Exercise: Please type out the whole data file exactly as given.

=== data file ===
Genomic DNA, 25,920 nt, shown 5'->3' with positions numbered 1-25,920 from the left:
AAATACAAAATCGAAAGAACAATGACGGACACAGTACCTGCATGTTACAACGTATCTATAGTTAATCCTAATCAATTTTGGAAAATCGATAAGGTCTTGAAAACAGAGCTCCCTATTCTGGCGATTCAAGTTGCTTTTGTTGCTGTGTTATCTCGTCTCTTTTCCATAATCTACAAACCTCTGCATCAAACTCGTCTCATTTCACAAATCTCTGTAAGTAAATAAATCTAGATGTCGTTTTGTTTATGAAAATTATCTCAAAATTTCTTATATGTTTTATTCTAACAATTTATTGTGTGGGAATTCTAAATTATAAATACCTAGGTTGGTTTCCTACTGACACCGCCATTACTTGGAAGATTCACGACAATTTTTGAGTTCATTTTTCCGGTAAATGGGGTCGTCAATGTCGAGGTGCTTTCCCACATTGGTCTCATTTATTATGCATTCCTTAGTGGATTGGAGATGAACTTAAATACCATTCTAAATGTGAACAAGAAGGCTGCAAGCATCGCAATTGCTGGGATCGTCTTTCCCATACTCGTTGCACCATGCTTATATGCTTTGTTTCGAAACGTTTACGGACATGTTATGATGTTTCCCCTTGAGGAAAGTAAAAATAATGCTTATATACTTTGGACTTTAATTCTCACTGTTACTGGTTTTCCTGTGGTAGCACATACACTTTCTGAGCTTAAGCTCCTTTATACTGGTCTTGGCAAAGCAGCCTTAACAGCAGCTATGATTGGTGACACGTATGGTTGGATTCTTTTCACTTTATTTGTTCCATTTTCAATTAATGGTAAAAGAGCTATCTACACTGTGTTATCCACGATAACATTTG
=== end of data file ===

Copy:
Genomic DNA, 25,920 nt, shown 5'->3' with positions numbered 1-25,920 from the left:
AAATACAAAATCGAAAGAACAATGACGGACACAGTACCTGCATGTTACAACGTATCTATAGTTAATCCTAATCAATTTTGGAAAATCGATAAGGTCTTGAAAACAGAGCTCCCTATTCTGGCGATTCAAGTTGCTTTTGTTGCTGTGTTATCTCGTCTCTTTTCCATAATCTACAAACCTCTGCATCAAACTCGTCTCATTTCACAAATCTCTGTAAGTAAATAAATCTAGATGTCGTTTTGTTTATGAAAATTATCTCAAAATTTCTTATATGTTTTATTCTAACAATTTATTGTGTGGGAATTCTAAATTATAAATACCTAGGTTGGTTTCCTACTGACACCGCCATTACTTGGAAGATTCACGACAATTTTTGAGTTCATTTTTCCGGTAAATGGGGTCGTCAATGTCGAGGTGCTTTCCCACATTGGTCTCATTTATTATGCATTCCTTAGTGGATTGGAGATGAACTTAAATACCATTCTAAATGTGAACAAGAAGGCTGCAAGCATCGCAATTGCTGGGATCGTCTTTCCCATACTCGTTGCACCATGCTTATATGCTTTGTTTCGAAACGTTTACGGACATGTTATGATGTTTCCCCTTGAGGAAAGTAAAAATAATGCTTATATACTTTGGACTTTAATTCTCACTGTTACTGGTTTTCCTGTGGTAGCACATACACTTTCTGAGCTTAAGCTCCTTTATACTGGTCTTGGCAAAGCAGCCTTAACAGCAGCTATGATTGGTGACACGTATGGTTGGATTCTTTTCACTTTATTTGTTCCATTTTCAATTAATGGTAAAAGAGCTATCTACACTGTGTTATCCACGATAACATTTG